If you've recently made the difficult but courageous decision to seek help with an alcohol problem, you may be wondering about your next steps. And if you don't subscribe to any particular religion, or are an avowed atheist, you may wonder whether you'll be able to find a treatment program that doesn't focus on traditional religious ideals. Fortunately, there are now a number of rehab programs targeted toward those who place their primary faith in science and logic rather than a deity. Read on to learn more about what these types of programs offer, as well as what you can expect when you enter a secular or "atheist-friendly" rehabilitation center.
Why is there a niche for secular rehab?
Many rehab programs -- including the ubiquitous Alcoholics Anonymous (AA) -- have spiritual or religious bases. Patients seeking treatment are often encouraged to request from a higher power the strength to resist the temptation to drink. If you're not religious, you may bristle at this advice and instead wish for something more practical, such as tips to power through a craving or redirect your thoughts and actions. Although AA is helpful for many, if the religious aspect turns you off, it may not be helpful for you.
What secular rehab services are available?
There are several specific programs targeted to those who don't profess a belief in a higher power. These programs focus on diminishing the urge to drink by helping the person seeking treatment learn to identify and tackle several specific topics. These can include:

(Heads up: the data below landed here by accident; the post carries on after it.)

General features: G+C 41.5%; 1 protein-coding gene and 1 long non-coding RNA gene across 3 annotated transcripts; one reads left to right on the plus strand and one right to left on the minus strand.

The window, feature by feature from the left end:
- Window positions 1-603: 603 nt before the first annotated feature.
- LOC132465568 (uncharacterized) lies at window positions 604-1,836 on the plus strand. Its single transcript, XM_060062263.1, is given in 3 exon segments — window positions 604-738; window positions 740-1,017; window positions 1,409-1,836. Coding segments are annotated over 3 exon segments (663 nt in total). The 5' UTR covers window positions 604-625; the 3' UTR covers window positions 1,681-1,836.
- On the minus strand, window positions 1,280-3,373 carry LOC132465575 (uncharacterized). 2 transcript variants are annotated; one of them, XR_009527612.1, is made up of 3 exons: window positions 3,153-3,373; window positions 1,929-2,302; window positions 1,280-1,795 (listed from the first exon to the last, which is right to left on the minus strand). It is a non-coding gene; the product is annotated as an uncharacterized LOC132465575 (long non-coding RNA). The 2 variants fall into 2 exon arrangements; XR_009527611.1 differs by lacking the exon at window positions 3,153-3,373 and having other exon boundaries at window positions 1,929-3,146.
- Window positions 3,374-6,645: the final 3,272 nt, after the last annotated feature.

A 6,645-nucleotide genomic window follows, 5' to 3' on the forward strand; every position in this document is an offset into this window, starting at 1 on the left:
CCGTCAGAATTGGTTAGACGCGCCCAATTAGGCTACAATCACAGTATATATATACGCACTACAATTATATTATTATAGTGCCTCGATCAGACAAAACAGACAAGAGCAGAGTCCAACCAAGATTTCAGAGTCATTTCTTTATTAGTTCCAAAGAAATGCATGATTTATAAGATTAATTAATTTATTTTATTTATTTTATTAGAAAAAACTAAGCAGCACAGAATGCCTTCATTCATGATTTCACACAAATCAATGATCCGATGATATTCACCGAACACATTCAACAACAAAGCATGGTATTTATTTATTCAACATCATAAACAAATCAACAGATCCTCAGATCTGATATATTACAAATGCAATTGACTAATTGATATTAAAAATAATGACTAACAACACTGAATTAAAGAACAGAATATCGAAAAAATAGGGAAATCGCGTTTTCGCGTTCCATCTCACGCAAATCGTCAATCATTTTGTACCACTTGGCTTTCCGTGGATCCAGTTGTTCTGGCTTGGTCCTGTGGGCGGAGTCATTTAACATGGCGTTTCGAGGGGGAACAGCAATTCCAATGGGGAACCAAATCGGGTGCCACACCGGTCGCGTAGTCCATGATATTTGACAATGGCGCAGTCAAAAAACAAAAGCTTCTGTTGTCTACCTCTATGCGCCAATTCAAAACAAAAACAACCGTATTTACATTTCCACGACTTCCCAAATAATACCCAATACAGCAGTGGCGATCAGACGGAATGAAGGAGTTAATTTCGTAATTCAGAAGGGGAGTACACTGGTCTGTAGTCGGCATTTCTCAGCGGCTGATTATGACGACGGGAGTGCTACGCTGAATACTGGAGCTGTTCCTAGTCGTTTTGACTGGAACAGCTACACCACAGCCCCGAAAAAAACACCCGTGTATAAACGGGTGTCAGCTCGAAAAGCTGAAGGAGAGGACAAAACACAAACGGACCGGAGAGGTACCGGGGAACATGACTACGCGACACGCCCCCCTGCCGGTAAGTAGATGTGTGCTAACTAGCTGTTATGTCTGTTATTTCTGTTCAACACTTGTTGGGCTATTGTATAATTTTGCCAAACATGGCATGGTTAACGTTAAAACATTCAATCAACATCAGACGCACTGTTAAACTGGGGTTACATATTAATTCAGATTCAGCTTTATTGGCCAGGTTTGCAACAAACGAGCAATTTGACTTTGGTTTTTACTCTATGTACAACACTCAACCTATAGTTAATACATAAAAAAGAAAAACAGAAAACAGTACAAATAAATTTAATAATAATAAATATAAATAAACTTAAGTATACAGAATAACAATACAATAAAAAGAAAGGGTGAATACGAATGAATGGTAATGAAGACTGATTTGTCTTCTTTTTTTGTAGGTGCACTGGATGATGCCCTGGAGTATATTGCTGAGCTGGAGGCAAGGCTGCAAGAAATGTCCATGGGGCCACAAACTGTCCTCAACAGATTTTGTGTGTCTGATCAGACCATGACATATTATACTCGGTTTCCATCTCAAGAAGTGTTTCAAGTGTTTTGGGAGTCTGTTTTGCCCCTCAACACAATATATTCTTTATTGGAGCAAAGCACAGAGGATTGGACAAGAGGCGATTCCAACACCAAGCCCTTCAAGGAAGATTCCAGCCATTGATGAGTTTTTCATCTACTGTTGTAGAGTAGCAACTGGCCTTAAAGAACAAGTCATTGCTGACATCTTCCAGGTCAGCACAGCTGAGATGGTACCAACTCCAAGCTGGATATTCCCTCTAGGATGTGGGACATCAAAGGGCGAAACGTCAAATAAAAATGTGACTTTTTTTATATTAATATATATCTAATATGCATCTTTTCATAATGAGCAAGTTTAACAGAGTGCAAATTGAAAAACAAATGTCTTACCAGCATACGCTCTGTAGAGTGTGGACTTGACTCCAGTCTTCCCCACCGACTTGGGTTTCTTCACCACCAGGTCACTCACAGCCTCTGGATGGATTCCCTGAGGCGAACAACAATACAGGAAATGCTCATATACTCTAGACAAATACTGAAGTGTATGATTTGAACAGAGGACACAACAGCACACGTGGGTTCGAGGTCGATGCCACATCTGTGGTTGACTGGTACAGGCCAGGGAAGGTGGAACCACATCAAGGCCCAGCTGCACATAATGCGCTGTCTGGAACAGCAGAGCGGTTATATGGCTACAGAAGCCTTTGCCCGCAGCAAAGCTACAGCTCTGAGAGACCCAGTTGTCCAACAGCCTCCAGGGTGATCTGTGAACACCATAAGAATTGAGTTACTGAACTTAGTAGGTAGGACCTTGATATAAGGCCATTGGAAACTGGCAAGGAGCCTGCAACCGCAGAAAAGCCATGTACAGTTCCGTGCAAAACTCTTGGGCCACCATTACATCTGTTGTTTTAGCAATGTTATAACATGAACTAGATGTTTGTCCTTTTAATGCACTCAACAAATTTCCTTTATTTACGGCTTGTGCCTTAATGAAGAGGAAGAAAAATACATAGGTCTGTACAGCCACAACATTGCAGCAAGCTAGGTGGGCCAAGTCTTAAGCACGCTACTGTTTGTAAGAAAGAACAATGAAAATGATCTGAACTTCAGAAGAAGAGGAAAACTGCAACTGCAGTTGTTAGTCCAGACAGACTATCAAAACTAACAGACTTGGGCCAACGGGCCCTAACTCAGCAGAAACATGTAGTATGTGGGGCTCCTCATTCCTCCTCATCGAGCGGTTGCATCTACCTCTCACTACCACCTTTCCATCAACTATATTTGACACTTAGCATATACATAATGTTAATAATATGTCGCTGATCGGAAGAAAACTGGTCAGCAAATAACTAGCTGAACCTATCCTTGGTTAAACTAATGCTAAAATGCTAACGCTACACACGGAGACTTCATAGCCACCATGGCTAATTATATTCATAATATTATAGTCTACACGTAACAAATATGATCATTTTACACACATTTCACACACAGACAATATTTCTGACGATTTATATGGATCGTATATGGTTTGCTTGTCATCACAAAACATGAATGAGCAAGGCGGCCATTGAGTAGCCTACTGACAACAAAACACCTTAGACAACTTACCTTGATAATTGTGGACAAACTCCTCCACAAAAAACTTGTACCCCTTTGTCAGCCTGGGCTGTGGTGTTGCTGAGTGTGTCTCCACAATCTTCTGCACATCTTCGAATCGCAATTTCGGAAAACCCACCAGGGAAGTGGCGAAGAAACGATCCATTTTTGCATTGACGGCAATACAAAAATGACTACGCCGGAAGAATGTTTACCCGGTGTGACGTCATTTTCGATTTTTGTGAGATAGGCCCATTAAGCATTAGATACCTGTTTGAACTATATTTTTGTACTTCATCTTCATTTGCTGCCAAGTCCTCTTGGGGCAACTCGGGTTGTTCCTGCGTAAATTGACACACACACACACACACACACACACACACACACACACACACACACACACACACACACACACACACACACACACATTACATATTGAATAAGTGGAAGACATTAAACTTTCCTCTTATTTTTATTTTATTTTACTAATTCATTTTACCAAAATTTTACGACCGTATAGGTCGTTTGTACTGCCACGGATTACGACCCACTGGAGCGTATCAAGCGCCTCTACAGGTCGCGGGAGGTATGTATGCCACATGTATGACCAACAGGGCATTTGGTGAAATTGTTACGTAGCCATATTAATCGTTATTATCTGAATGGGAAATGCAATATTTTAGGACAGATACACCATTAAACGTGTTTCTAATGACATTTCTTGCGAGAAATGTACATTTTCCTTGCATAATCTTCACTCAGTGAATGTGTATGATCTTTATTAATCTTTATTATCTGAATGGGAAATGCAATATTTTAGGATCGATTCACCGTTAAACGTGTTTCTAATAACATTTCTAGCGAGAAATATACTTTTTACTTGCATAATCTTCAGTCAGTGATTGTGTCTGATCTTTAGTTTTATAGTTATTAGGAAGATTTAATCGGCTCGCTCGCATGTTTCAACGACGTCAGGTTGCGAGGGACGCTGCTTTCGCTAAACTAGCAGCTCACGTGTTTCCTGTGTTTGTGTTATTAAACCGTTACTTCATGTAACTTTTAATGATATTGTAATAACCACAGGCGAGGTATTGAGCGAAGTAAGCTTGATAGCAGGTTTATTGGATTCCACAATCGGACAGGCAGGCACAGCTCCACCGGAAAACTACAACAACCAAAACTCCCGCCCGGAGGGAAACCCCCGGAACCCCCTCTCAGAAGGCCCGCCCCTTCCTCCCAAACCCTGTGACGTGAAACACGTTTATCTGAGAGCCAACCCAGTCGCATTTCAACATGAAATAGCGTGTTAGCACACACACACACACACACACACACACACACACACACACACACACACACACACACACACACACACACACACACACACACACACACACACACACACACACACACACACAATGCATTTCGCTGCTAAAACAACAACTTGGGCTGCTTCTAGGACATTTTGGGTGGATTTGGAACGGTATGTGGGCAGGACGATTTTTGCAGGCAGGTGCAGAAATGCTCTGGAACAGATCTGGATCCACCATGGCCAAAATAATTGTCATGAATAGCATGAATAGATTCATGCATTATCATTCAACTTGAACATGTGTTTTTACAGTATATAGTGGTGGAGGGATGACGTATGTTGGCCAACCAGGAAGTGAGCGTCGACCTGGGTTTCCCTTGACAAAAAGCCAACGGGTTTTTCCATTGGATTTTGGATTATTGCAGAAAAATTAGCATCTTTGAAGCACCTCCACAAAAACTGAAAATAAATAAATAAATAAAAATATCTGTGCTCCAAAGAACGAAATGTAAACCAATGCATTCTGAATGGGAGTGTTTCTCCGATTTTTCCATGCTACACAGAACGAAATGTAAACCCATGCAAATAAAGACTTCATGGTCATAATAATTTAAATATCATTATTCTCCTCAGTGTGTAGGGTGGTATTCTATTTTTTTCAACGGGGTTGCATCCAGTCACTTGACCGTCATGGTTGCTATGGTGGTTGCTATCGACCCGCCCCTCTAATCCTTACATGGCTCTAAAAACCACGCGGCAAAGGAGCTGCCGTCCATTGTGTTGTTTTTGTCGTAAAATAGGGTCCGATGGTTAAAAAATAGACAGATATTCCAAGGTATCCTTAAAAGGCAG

- Motivations (such as learning to identify the emotional or physical triggers that cause you to crave alcohol)
- Coping skills (like redirecting your thoughts when you find yourself tempted to drink)
- Behavior management (such as helping you identify and avoid situations in which drinking is inevitable)
- Living a balanced life
Often, this last point is the most difficult. Many individuals develop alcoholism after using alcohol to cope with the stress of everyday life. Although some stress is inevitable, if you feel like you're on a hamster wheel, you may need to make some changes -- such as switching your work hours, downgrading your expenses, or other sweeping changes that can give you some work-life balance and help you put your newfound coping mechanisms into practice.
You may find it beneficial to make regular therapy appointments even after your treatment has finished, so that you can remain on top of any potential issues that could affect your ability to cope with the stress of everyday life or cause you to want to backslide into drinking.
Will your health insurance pay for this rehab?
Many secular rehab programs (including those mentioned above) can be accessed on either an inpatient or outpatient basis. If you choose to go the outpatient route, you'll likely attend regular meetings as well as meet with a counselor to remain accountable for progress under the program. This option is cheaper, as it allows you to remain in your own residence and arrange your own transportation and food.
If you feel an inpatient stay would be more beneficial in helping you kick your drinking habit, you may be able to receive at least some insurance coverage for this treatment. Because alcoholism is recognized as a disease, rather than a choice, your health insurance policy should cover a portion of the costs associated with alcoholism treatment. Your specific insurance policy's payouts and caps may drive your decision of whether to seek inpatient or outpatient treatment.
Even if this treatment isn't covered by your health insurance, you'll likely be able to finance it through a payment plan. This can have the added bonus of keeping you accountable -- by making a monthly payment to erase your rehab debt, you'll reaffirm your commitment to staying sober.